Tuesday, December 15, 2009

'Out West' examines the history of gay and transgender people in the Old West

"Say the words 'gay cowboy' and chances are the conversation will turn to 'Brokeback Mountain,' the 2005 film starring Heath Ledger and Jake Gyllenhaal, and based on the Annie Proulx short story. The Oscar-winning drama, which is set in the 1960s to '80s, highlighted a long-submerged facet of frontier culture. But as a new series at the Autry National Center shows, the presence of homosexuals and transgender individuals in the American West is much older than the movie might lead you to think. It is, in fact, almost as old as the West itself."

David Ng writes:
The first installment, which took place Sunday at the Autry, was a discussion titled "What Ever Happened to Ennis Del Mar?" The title refers to the Ledger character from "Brokeback" who lived a closeted life in rural Wyoming. Sunday's panel, which included Times film critic Kenneth Turan, was inspired by an exhibition of two shirts [pictured upper left] worn by Ledger and Gyllenhaal in the film that went on display at the museum in the summer.

Public interest in the shirts was one of the main motivations for producing "Out West," according to those involved with the project. If "Brokeback Mountain" helped to open the frontier's closet door, the Autry is taking the next step by rummaging through the closet's contents and sharing what it finds with the public.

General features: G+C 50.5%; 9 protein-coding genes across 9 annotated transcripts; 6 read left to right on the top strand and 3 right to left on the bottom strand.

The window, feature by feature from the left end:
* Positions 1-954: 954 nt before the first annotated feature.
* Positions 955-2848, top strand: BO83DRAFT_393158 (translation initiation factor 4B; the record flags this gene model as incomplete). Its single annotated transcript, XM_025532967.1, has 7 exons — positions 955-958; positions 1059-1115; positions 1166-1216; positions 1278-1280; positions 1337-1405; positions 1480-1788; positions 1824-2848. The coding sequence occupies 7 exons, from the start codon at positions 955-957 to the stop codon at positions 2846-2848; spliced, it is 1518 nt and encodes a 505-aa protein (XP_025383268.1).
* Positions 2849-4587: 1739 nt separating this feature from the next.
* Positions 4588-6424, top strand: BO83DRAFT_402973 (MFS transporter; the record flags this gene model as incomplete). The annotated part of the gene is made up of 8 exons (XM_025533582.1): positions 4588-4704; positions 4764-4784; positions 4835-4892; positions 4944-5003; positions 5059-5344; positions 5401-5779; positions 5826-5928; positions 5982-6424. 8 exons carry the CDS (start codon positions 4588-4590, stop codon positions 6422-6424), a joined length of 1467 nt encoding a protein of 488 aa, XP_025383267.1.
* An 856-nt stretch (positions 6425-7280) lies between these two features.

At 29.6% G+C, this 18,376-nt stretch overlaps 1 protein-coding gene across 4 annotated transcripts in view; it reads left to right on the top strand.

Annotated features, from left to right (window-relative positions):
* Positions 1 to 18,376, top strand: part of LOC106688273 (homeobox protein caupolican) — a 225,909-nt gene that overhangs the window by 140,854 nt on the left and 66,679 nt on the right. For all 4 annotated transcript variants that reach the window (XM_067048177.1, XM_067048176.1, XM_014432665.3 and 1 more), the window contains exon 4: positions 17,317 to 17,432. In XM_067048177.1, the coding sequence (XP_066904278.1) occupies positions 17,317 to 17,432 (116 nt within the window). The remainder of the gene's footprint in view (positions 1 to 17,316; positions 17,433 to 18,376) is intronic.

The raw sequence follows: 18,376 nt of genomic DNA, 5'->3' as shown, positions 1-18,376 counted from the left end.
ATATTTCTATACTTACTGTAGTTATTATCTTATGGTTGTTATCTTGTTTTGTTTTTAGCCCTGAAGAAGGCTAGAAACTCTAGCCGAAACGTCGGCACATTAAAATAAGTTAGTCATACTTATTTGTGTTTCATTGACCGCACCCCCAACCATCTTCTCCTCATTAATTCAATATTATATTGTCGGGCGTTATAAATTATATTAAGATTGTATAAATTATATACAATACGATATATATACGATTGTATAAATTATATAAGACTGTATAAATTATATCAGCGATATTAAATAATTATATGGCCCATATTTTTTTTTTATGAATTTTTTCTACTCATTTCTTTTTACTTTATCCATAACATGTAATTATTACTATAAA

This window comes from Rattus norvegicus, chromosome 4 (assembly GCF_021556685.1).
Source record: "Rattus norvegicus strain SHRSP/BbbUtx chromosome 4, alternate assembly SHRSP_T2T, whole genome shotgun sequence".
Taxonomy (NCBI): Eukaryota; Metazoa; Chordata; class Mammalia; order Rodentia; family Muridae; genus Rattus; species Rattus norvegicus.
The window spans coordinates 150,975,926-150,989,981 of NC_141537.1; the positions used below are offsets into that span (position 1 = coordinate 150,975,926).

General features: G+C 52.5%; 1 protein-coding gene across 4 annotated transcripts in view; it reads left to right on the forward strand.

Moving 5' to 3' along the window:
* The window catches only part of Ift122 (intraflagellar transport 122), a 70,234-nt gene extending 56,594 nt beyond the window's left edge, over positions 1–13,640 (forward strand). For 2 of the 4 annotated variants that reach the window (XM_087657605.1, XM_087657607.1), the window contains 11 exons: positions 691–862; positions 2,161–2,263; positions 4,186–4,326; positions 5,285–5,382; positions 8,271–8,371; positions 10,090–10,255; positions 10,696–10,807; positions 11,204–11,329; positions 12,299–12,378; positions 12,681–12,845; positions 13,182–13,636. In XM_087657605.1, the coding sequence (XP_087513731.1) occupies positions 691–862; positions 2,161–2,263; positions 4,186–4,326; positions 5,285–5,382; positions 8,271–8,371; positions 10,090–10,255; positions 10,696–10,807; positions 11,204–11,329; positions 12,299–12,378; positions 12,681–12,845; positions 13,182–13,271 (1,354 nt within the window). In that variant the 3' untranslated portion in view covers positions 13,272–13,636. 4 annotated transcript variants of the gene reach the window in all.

One of those findings is a pair of wooden "buffalo" chairs from 1841 that was commissioned by Scotsman William Drummond Stewart. The Autry acquired the chairs in the early '90s but the museum has only recently learned about the history behind the artifacts.

Stewart, who hailed from a wealthy Scottish family, traveled the American West in the 1830s. During his journeys, he met a French Canadian man named Antoine Clement, who eventually became his lover. The two moved back to Stewart's castle but arranged for Clement to live as the butler so as not to raise questions. READ MORE